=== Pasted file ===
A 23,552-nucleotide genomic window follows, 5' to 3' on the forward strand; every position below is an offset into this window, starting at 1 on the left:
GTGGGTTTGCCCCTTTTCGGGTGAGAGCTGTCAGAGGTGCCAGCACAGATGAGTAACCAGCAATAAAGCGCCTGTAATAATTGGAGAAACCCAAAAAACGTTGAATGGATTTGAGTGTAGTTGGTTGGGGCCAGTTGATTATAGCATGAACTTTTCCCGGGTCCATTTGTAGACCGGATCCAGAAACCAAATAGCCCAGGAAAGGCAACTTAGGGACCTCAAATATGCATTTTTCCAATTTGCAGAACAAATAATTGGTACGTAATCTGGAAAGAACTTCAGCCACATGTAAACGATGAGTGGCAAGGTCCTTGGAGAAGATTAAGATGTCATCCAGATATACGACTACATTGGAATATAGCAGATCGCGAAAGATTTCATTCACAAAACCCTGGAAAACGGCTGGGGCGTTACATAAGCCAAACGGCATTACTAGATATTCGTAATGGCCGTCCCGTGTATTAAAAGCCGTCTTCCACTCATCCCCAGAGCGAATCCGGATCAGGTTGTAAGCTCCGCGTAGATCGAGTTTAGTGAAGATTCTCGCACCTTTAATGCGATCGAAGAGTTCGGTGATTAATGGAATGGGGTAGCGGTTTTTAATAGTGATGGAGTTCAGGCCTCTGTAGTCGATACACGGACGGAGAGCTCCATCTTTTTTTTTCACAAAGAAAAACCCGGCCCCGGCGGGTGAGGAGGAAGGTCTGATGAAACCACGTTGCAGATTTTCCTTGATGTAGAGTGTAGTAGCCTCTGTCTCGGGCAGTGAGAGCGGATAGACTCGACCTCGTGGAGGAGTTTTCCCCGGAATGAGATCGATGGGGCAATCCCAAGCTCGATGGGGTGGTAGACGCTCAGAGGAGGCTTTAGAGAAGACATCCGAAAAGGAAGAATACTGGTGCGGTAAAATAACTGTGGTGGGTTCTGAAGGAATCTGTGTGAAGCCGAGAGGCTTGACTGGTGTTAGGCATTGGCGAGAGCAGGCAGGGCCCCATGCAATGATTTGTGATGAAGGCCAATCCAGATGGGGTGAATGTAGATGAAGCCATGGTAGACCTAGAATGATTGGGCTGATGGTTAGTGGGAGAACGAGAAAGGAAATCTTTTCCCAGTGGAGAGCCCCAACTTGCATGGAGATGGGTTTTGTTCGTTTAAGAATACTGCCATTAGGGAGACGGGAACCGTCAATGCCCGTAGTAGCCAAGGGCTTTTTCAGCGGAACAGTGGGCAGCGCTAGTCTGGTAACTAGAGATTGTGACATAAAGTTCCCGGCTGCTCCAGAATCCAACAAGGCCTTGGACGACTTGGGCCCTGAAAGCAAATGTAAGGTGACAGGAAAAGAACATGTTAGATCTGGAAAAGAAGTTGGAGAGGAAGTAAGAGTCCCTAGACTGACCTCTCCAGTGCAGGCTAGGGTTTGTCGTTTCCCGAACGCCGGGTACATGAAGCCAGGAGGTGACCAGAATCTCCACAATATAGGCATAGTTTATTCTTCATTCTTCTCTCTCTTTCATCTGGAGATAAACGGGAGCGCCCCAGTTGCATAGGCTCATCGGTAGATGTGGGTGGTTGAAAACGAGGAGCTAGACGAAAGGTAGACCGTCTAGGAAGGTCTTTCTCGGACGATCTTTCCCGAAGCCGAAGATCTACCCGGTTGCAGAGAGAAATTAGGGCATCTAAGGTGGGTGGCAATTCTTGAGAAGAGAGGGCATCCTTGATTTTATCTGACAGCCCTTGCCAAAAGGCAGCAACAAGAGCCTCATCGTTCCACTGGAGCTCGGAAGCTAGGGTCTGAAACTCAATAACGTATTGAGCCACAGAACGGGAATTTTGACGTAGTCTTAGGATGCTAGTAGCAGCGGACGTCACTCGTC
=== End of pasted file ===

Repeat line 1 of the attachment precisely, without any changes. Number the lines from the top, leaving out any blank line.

A 23,552-nucleotide genomic window follows, 5' to 3' on the forward strand; every position below is an offset into this window, starting at 1 on the left: